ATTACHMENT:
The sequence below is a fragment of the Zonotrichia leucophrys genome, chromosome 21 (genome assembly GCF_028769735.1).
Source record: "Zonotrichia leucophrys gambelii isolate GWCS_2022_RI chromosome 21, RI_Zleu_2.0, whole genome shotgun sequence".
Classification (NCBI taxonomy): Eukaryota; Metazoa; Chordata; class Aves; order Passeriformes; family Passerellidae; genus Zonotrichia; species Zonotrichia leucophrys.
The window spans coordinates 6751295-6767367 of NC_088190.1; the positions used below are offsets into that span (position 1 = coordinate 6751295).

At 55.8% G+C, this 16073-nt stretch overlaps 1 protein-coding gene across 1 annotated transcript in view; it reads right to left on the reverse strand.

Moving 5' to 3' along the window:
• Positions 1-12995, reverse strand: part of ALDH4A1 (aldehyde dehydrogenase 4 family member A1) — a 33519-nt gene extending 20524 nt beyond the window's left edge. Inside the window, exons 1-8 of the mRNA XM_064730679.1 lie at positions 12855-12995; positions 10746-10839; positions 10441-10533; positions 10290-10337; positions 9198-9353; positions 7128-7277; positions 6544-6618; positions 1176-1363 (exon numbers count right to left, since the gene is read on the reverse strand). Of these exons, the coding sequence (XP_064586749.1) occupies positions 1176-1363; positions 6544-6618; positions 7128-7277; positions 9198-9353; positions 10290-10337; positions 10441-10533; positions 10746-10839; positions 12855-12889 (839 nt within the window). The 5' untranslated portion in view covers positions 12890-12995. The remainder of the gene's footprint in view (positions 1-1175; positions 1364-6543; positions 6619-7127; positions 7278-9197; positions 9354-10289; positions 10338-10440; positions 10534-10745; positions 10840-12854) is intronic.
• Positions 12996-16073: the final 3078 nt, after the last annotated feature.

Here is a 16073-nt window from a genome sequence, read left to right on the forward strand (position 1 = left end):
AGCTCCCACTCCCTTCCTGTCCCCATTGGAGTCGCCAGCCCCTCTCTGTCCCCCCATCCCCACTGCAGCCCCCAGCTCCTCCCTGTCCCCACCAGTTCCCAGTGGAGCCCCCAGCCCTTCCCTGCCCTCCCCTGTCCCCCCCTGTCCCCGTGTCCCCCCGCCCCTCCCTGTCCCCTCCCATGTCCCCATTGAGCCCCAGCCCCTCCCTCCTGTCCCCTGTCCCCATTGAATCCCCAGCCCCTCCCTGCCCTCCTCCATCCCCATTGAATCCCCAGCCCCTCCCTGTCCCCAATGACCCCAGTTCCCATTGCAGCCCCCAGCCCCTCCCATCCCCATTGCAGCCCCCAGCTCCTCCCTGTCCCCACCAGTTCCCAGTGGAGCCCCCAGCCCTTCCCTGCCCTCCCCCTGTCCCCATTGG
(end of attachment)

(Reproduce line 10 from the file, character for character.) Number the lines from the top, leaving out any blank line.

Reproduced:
AGCTCCCACTCCCTTCCTGTCCCCATTGGAGTCGCCAGCCCCTCTCTGTCCCCCCATCCCCACTGCAGCCCCCAGCTCCTCCCTGTCCCCACCAGTTCCCAGTGGAGCCCCCAGCCCTTCCCTGCCCTCCCCTGTCCCCCCCTGTCCCCGTGTCCCCCCGCCCCTCCCTGTCCCCTCCCATGTCCCCATTGAGCCCCAGCCCCTCCCTCCTGTCCCCTGTCCCCATTGAATCCCCAGCCCCTCCCTGCCCTCCTCCATCCCCATTGAATCCCCAGCCCCTCCCTGTCCCCAATGACCCCAGTTCCCATTGCAGCCCCCAGCCCCTCCCATCCCCATTGCAGCCCCCAGCTCCTCCCTGTCCCCACCAGTTCCCAGTGGAGCCCCCAGCCCTTCCCTGCCCTCCCCCTGTCCCCATTGG